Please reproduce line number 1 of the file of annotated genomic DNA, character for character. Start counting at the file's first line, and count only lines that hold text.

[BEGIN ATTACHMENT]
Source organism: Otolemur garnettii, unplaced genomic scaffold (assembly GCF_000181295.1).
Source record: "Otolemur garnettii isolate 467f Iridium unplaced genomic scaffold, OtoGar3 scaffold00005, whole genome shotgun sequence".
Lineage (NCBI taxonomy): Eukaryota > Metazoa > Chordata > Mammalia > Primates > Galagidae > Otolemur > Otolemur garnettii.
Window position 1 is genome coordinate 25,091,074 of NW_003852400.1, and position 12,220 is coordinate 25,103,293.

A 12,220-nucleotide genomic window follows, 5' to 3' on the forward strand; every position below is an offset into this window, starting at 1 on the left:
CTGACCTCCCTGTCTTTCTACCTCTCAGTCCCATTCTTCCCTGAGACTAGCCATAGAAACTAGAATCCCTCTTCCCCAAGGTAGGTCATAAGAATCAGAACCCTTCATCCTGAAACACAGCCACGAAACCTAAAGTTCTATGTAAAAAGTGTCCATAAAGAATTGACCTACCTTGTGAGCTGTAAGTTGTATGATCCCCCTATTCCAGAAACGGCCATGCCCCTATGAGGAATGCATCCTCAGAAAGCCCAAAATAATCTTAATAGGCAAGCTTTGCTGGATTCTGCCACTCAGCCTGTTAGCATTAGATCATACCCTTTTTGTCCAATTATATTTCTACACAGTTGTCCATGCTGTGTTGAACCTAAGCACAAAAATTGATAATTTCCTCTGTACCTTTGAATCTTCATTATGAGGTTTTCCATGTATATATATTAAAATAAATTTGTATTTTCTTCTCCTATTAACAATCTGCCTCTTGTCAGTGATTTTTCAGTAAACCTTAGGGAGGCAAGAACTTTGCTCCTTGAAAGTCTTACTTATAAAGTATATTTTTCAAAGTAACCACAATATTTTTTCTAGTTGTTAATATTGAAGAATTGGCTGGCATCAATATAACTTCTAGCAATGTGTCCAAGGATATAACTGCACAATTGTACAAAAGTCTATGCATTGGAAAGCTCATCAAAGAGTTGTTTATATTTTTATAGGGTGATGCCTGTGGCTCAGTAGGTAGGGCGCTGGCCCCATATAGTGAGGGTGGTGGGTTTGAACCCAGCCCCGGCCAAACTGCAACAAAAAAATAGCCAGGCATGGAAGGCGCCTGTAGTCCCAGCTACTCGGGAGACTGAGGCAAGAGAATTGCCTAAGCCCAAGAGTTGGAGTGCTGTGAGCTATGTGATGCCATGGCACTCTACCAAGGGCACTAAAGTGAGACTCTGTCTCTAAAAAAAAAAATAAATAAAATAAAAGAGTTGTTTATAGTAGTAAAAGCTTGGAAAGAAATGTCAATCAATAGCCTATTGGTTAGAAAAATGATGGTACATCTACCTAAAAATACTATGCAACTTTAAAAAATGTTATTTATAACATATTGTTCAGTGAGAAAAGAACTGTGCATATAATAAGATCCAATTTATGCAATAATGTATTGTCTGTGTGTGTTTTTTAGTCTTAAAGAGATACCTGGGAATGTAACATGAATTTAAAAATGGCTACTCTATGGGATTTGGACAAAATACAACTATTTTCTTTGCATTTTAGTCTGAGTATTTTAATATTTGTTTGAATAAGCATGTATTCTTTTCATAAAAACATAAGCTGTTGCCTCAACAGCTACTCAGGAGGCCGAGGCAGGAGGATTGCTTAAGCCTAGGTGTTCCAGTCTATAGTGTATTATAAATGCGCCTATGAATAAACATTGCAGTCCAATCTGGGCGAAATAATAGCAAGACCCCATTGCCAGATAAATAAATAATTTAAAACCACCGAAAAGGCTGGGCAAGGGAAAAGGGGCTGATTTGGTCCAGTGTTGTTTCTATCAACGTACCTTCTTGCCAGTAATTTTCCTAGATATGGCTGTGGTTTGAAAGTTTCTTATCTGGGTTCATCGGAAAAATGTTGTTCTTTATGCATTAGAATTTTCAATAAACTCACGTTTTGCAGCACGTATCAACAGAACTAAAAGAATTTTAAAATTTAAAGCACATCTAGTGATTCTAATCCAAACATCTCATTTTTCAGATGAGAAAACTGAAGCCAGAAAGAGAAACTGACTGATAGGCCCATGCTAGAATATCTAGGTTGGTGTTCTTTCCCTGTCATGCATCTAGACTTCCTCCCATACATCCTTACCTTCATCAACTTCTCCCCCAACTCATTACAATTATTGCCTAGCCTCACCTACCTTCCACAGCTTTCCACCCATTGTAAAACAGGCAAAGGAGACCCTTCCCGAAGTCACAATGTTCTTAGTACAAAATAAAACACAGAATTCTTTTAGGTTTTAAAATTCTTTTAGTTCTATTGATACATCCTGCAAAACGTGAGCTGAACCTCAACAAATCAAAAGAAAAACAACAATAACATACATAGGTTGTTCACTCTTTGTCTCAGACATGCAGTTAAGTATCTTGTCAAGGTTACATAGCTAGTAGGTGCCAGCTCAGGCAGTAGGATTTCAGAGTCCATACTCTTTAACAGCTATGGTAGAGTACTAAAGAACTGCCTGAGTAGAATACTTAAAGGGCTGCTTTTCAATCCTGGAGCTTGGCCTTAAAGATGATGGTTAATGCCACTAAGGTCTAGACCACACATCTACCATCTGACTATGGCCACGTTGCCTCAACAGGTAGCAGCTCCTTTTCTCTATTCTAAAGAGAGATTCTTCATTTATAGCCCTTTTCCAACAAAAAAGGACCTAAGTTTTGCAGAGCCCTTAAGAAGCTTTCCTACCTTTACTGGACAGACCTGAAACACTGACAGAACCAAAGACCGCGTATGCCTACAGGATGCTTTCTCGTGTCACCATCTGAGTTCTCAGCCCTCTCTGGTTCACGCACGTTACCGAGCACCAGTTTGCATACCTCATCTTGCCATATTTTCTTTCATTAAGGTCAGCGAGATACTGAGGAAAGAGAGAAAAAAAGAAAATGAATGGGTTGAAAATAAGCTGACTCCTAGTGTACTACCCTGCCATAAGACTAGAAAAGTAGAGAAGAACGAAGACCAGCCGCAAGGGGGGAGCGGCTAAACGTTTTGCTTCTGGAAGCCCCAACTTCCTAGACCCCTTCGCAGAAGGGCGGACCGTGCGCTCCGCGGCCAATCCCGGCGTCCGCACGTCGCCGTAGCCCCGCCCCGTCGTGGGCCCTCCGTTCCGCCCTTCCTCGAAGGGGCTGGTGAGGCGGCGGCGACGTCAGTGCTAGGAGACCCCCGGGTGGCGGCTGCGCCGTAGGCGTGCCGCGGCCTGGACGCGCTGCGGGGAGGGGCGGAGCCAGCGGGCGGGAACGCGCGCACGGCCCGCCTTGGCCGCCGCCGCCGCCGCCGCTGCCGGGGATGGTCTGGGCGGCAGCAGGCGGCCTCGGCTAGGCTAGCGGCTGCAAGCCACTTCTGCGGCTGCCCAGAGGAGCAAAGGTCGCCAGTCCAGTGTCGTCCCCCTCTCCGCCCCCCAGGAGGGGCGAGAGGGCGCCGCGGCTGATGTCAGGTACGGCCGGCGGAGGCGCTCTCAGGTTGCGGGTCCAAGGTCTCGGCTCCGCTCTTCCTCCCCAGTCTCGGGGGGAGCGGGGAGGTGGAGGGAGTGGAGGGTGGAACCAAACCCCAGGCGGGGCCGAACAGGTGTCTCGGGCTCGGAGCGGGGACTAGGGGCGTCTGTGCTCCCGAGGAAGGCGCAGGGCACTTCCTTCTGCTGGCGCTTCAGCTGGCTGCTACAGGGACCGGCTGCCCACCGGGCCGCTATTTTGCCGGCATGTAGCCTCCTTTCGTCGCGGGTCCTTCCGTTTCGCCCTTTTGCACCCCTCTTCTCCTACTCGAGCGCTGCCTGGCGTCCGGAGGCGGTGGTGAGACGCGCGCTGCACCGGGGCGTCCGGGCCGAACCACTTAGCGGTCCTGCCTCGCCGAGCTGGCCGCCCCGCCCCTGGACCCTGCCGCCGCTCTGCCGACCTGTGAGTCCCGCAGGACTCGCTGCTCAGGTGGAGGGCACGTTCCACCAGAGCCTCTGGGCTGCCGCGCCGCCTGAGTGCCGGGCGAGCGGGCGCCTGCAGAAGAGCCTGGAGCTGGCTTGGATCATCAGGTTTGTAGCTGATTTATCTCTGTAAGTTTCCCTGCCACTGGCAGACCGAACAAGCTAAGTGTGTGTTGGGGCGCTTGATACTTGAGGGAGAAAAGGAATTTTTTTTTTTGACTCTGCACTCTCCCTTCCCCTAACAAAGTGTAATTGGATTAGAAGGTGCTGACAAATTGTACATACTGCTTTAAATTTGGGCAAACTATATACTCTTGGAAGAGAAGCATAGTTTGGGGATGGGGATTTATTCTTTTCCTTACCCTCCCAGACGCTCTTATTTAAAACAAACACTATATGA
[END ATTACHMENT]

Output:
Source organism: Otolemur garnettii, unplaced genomic scaffold (assembly GCF_000181295.1).